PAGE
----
Internet Explorer suddenly became one of the most widely available Internet TV browsers today as it starts rolling out to Xboxes. And early reports say its joystick-based interface is awful. Whatever. It’s v1. What matters is that Microsoft has united the world’s most popular motion sensor tech and one of the world’s most “popular” web browsers.
Wave hello to the future of the Internet.
Engadget’s Sean Buckley has a deep, hands on review of the Xbox’s build of Internet Explorer. A key flaw is that you have to use a free-floating, joystick-controlled cursor to type and click windows on screen. What would be better is the familiar “traditional locked-grid, hunt-and-peck” control, as Buckley calls it. That’s what we’re used to for console game keyboards and menu navigation.
You know what might be even better than that, and is well within reach? Motion navigation through Kinect — 20 million of which have been sold. It’s not available yet on Xbox’s Internet Explorer, but I bet it’s in the works. You can use voice controls over Kinect to navigate the “Web Hub” of recently visited and favorite sites. but motion navigation could be huge.
Imagine just waving or pointing at buttons to click them, swiping between photos, or pulling open a navigation menu. Depending on how accurate it gets, typing a few characters through Kinect’s motion sensor might not be so bad either. I’ve seen some impressive motion tech like this built on Kinect by Oblong Industries, who created the motion-controlled screens in the film Minority Report.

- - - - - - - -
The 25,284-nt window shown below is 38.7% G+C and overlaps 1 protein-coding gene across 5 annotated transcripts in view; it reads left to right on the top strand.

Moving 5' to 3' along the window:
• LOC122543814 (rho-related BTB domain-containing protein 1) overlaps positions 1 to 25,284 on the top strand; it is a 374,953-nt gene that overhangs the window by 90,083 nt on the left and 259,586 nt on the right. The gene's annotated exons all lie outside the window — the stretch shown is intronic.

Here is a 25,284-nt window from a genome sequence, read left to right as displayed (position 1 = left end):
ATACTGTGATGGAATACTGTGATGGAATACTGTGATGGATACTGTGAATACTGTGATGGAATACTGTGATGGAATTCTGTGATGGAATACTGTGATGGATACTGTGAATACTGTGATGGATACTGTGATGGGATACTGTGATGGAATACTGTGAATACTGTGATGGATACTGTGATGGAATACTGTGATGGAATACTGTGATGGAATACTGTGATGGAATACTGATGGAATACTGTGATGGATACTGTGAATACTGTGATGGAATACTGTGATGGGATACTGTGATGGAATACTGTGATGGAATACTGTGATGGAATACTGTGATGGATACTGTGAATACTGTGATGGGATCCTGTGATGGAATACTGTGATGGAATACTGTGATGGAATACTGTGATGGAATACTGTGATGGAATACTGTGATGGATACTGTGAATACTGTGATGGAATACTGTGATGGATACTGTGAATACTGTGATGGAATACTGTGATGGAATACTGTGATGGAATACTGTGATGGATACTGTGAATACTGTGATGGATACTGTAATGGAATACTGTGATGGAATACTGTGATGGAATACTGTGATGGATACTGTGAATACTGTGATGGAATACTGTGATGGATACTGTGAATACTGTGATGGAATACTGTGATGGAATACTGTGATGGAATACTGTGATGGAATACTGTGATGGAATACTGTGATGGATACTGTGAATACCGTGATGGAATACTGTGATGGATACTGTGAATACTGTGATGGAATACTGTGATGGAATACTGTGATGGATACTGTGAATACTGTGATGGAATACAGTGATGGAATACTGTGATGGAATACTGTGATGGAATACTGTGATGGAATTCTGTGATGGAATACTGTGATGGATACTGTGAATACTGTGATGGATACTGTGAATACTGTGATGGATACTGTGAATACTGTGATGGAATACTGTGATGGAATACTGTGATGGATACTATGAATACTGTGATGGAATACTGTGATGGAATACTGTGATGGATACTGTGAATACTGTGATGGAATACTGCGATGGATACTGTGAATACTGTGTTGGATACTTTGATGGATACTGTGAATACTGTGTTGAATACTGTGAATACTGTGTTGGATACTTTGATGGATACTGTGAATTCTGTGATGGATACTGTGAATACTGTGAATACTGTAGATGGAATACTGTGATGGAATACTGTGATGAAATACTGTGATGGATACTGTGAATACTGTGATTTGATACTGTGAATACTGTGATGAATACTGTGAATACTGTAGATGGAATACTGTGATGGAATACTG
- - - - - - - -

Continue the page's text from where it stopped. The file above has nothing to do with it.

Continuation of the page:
Kinect is one area where Microsoft seems firmly ahead of its competition. Niether Google nor Apple, both very interested in the Internet-connected TV market, have a popular motion sensing television input. With all the users, Kinect is getting data that’s surely making it better.
A truly laid-back, couch-ready web browsing experience is going to need motion detection. One day I imagine we’ll use our second-screens / phones for complex television controls, and everything else we’ll do with our bodies. Even if its not ready yet, and it starts out awkward, IE’s deployment to Kinect-equipped Xboxes means Microsoft is stumbling in the right direction.
[Image Credit: ripten]